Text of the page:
People of Character: Nowhere Man

DSC_1853Let me give it to you straight: Nowhere Man is a no-nonsense kinda guy. Not in a cruel, brutal way (although if you’re trying out a new haircut, or think who might have put on some weight, let me tell you now that his opinion is not the one you want to hear), but in a direct way.

Don’t get me wrong, he’s a kind man, but he’s a rare breed: the kind who assumes that, if you’re asking a question, it’s because you want a straight answer. And a straight answer is what he gives you every time, without disappointing.

Which means (quelle surprise) he’s not always great with people. But before you write him off as a heartless sociopath (which I assume is what you’ll do if you ask what he thinks of your new haircut or if you’ve been putting on weight), give him a chance and read on. Continue reading

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People of Character: This Charming Man

DSC_1879Everybody knows This Charming Man.

Unlike Her, who’s mostly a literary version of someone’s alter ego (please don’t tell Her that – she’d kill me), This Charming Man is far more elusive. He is different things to different people, part prince charming, part regular guy. He’s stylish knowledgeable, attentive – but at times impossible to pin down (understandable, seeing as he didn’t have a mobile phone when I first imagined him circa 20 years ago). He comes from a good family (which isn’t always free of complication), and he’s sure of himself – which means he doesn’t have everything figured out all the time, and that’s still ok. Continue reading

… And then we were five.

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I wake up to the whirring of machines and blinking little lights. This, I declare to myself in my internal Alan Rickman voice, is becoming too frequent.

The smell lets it be known to me before I even open my eyes that I am, yet again, on a hospital bed. Unlike last time, I’m waking up knowing where and who I am. I also know I am in pain (this fact hits me hard immediately after I open my eyes). But that is entirely secondary. Continue reading

Home is where the traffic is.

Av. Dr. Arnaldo

Every time I go back home to Brazil, I’m amazed at how much of my awareness of the city has been erased by a decade of living in little, organised, law-abiding Switzerland.

Take the insane amount of distance between things, for example. Sao Paulo is a massive city! I’m instantly gobsmacked by the amount of time you spend in traffic – and I’m only here on vacation! This was an exchange I had with my mother during my last trip home:

Me: I have an appointment at ten AM in Vila Mariana tomorrow. What time should I get a cab to take me there?

Mum: Yesterday.

As it turns out, to travel the 11 km from our place to Vila Mariana could take anywhere between 25 minutes and an hour and a half. With a spread like this, no wonder people are so stressed in traffic! I dug deep into my heart to find any vestige of road rage, but it wasn’t there anymore. A little part of what once made me a typical Paulist had become dormant. Continue reading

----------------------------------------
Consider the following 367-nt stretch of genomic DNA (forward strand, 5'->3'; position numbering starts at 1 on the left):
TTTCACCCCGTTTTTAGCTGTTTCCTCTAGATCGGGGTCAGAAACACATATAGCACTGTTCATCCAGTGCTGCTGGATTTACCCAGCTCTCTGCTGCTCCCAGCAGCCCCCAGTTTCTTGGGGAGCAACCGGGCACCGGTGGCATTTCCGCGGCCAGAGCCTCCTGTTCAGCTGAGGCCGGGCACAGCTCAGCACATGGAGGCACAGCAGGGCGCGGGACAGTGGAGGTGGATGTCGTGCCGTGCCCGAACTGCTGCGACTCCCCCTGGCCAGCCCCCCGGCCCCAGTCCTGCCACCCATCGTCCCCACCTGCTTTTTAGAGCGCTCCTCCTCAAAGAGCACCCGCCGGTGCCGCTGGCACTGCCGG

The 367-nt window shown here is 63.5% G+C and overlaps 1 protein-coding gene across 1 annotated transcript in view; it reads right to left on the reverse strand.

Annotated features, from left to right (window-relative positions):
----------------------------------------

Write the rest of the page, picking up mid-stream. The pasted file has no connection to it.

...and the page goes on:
The fun of time travel – part 2

The Desk travels

The desk travels: my temporary desk in Rio Preto

I mentioned to one of my (many) cousins in Rio Preto that I was amazed at how much the town has grown, and pointed out the development of office towers and residential skyscrapers all over town. In true “I’m-getting-old-and-don’t-want-to-face-the-facts” fashion, I reminisced how when we were kids, we joyfully celebrated the fact that the town’s first McDonald’s was opening; we also had to play outside all day (or go to the movies) because there was no cable TV.

Now, there’s a massive Walmart, and smart little boutiques, and even a Hilton hotel opening in a few months. My cousin indulged me and listened patiently to my rant, before making an interesting comment; she called Rio Preto a “gentle giant”. Meaning: yes, the town may have grown over the past decade, but it maintained an endearing small-town mentality.

Within about 20 minutes of arriving in Sao Jose do Rio Preto, you start appreciating the fact that the town is nowhere near as stressful as Sao Paulo. While Rio Preto and Sao Paulo have some things in common (why does everybody here drive like they’re the only ones on the road?), others are a welcome change, for instance:

There is still a strong link with the town’s agricultural traditions. People still have fruit trees in their backyard. People still make home-made jam. People still know how to get a cow to get out of the middle of the road (step one: open your vehicle’s window; step two: proceed to tap your hand loudly on the outside of your car door). And, of course, people still have that easy-to-spot, delicious countryside accent.

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The distances are shorter, and it takes you a fraction of the time to travel them. Unless, of course, you’re stuck behind a tractor. Or there’s a cow in the middle of the road (in which case: see above). Although to be fair, the latter doesn’t happen very often anymore.

People walk places, and seem happy to do so. There are actual sidewalks! And walkways! How did I not notice this as a kid? People go about their business on foot and don’t seem as neurotic about security and crime as we unfortunately have to be in Sao Paulo.